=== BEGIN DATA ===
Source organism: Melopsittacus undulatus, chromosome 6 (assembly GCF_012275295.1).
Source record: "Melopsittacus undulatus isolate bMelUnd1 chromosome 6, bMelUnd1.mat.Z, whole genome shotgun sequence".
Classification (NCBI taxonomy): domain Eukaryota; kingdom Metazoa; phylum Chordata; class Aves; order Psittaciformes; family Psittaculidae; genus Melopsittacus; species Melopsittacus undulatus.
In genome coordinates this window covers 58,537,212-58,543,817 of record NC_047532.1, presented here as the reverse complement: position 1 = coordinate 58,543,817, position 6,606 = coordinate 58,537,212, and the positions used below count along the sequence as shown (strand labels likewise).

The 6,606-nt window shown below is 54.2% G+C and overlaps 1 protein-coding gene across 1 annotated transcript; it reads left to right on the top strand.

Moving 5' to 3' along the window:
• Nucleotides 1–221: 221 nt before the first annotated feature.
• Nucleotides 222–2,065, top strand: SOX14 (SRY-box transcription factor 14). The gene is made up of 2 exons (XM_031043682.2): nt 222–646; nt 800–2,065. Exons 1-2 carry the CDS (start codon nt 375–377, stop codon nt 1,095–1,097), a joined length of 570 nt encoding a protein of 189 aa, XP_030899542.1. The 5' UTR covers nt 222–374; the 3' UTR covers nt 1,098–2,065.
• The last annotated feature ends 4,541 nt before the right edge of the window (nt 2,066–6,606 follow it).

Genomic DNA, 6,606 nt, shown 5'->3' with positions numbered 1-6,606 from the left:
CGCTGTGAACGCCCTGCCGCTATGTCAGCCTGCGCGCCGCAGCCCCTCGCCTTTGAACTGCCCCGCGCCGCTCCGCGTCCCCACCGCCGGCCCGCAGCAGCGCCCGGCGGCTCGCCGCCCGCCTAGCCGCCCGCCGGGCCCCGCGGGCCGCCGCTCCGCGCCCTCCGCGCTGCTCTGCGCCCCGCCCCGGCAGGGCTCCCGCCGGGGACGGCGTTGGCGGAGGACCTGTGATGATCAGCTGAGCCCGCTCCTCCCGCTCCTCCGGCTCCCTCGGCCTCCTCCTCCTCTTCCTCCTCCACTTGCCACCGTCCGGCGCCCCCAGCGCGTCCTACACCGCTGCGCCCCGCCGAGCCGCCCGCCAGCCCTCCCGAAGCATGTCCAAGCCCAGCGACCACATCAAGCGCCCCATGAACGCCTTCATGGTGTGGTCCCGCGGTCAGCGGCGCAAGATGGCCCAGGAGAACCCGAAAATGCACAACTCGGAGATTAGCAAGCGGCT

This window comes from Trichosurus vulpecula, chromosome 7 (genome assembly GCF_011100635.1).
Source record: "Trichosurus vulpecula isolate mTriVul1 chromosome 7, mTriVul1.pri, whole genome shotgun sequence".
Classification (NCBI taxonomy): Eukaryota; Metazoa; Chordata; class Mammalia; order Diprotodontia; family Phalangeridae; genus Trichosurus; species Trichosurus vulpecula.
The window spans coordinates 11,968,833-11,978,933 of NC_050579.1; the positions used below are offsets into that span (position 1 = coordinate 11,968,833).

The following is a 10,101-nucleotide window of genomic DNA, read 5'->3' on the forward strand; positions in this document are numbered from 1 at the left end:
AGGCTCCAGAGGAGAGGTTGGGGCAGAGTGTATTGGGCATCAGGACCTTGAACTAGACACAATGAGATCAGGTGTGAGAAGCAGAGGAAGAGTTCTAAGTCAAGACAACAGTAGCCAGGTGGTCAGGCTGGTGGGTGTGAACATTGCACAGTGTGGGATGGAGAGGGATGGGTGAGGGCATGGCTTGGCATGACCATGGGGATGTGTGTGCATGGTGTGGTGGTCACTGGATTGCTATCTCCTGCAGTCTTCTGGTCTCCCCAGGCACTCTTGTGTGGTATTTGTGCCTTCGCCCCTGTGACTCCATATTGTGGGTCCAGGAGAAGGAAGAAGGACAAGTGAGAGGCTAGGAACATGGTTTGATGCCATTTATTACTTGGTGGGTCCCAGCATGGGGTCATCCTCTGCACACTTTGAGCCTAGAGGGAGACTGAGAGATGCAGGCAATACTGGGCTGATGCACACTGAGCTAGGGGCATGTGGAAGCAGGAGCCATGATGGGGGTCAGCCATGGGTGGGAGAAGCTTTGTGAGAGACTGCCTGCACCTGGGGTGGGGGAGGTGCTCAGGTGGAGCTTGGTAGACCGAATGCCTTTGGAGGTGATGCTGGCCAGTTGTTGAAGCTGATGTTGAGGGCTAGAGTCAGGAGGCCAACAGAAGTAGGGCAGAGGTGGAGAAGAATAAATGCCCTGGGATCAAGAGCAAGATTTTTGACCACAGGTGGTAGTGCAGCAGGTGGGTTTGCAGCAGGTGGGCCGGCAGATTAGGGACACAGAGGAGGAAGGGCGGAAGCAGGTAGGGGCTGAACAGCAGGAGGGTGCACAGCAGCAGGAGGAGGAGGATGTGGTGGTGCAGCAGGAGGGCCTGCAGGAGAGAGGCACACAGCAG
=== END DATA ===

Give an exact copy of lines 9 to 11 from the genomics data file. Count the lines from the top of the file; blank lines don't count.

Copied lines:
• The last annotated feature ends 4,541 nt before the right edge of the window (nt 2,066–6,606 follow it).

Genomic DNA, 6,606 nt, shown 5'->3' with positions numbered 1-6,606 from the left:
CGCTGTGAACGCCCTGCCGCTATGTCAGCCTGCGCGCCGCAGCCCCTCGCCTTTGAACTGCCCCGCGCCGCTCCGCGTCCCCACCGCCGGCCCGCAGCAGCGCCCGGCGGCTCGCCGCCCGCCTAGCCGCCCGCCGGGCCCCGCGGGCCGCCGCTCCGCGCCCTCCGCGCTGCTCTGCGCCCCGCCCCGGCAGGGCTCCCGCCGGGGACGGCGTTGGCGGAGGACCTGTGATGATCAGCTGAGCCCGCTCCTCCCGCTCCTCCGGCTCCCTCGGCCTCCTCCTCCTCTTCCTCCTCCACTTGCCACCGTCCGGCGCCCCCAGCGCGTCCTACACCGCTGCGCCCCGCCGAGCCGCCCGCCAGCCCTCCCGAAGCATGTCCAAGCCCAGCGACCACATCAAGCGCCCCATGAACGCCTTCATGGTGTGGTCCCGCGGTCAGCGGCGCAAGATGGCCCAGGAGAACCCGAAAATGCACAACTCGGAGATTAGCAAGCGGCT